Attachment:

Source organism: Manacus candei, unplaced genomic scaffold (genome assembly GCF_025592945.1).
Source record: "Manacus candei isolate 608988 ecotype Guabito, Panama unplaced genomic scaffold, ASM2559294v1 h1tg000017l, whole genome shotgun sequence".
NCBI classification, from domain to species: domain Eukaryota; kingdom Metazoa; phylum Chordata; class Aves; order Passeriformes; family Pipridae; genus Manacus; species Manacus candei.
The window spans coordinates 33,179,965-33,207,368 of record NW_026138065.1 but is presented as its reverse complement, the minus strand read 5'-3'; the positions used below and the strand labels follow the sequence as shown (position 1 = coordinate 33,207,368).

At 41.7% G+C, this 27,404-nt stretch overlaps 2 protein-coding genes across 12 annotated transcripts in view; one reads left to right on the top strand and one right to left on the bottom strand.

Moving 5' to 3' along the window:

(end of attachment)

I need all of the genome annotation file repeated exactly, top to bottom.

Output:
Source organism: Manacus candei, unplaced genomic scaffold (genome assembly GCF_025592945.1).
Source record: "Manacus candei isolate 608988 ecotype Guabito, Panama unplaced genomic scaffold, ASM2559294v1 h1tg000017l, whole genome shotgun sequence".
NCBI classification, from domain to species: domain Eukaryota; kingdom Metazoa; phylum Chordata; class Aves; order Passeriformes; family Pipridae; genus Manacus; species Manacus candei.
The window spans coordinates 33,179,965-33,207,368 of record NW_026138065.1 but is presented as its reverse complement, the minus strand read 5'-3'; the positions used below and the strand labels follow the sequence as shown (position 1 = coordinate 33,207,368).

At 41.7% G+C, this 27,404-nt stretch overlaps 2 protein-coding genes across 12 annotated transcripts in view; one reads left to right on the top strand and one right to left on the bottom strand.

Moving 5' to 3' along the window: